The randomness of the game can be both a positive and negative. As players travel along, random road tiles are flipped, so the track is never exactly the same. This adds plenty of replayability, but also factors a little against the game, as a player who happens by a very beneficial tile before anyone else could find themselves at a major advantage. Players are also given a random assortment of accessories to equip their cars with, so while no car has an inherent advantage over any other, one car could end up with powerful combinations of accessories if the luck of the draw is good to them.
The game does suffer from a few flaws. For one, the game has a tendency to drag on as it nears the end. It comes with a large number of road tiles and suggests mixing the Finish Line tile into the last three tiles. However, the number of tiles to deal with is a bit large, probably larger than it should have been. In addition, the game could really use more variety in the Rally cards. It often feels like you’re just drawing the same cards all the time, and a couple of the cards are somewhat benign, to the point where it becomes easy for the player to decide which ones to discard when they take damage. This shouldn’t be an issue; a discard is supposed to be a difficult decision. It’s pretty hard to totally eliminate that from a game that includes cards and discarding, but I found myself having no problem deciding what to discard way too often.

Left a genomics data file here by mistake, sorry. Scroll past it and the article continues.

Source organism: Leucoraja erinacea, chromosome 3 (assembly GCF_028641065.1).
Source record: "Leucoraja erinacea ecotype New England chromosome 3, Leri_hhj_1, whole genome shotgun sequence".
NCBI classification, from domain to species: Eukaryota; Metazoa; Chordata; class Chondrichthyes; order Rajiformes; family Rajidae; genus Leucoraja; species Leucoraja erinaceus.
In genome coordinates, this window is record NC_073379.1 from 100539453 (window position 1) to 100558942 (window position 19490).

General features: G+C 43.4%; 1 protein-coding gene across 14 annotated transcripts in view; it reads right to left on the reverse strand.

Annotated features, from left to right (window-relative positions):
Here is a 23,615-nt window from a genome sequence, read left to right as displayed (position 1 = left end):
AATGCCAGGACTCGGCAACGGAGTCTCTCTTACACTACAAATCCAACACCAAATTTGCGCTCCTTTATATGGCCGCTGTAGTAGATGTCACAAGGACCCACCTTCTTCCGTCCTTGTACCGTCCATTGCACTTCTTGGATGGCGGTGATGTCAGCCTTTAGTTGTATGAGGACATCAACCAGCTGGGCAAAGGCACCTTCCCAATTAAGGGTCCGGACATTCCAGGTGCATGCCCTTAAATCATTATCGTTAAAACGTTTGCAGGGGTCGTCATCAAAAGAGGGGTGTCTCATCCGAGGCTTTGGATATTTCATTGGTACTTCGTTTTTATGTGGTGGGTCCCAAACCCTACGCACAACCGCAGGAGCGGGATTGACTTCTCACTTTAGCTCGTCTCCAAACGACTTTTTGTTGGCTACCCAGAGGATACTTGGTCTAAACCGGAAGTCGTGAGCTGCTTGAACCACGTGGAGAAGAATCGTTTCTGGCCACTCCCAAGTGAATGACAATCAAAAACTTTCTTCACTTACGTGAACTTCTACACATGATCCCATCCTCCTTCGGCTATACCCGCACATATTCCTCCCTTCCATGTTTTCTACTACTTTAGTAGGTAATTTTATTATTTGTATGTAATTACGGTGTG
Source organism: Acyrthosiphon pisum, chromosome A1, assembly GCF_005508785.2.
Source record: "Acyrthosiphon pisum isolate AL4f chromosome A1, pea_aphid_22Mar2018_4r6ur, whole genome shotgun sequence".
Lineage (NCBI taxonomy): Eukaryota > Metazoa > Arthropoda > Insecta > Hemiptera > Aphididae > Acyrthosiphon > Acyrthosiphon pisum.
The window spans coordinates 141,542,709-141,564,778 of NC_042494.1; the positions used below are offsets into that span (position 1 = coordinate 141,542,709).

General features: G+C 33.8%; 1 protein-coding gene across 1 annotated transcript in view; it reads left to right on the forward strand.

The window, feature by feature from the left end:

All in all, I’d wholeheartedly recommend “Road Kill Rally.” It’s easy to learn, it changes enough with each play, and it’s just plain fun. I’d suggest maybe reducing the number of road tiles to alleviate the dragging towards the end, and an expansion pack with new Rally cards would be a godsend. But as it stands now, ‘Road Kill Rally’ is an entertaining game, one that I feel will see a lot of table time with anyone who enjoys a lighthearted game about vehicular manslaughter.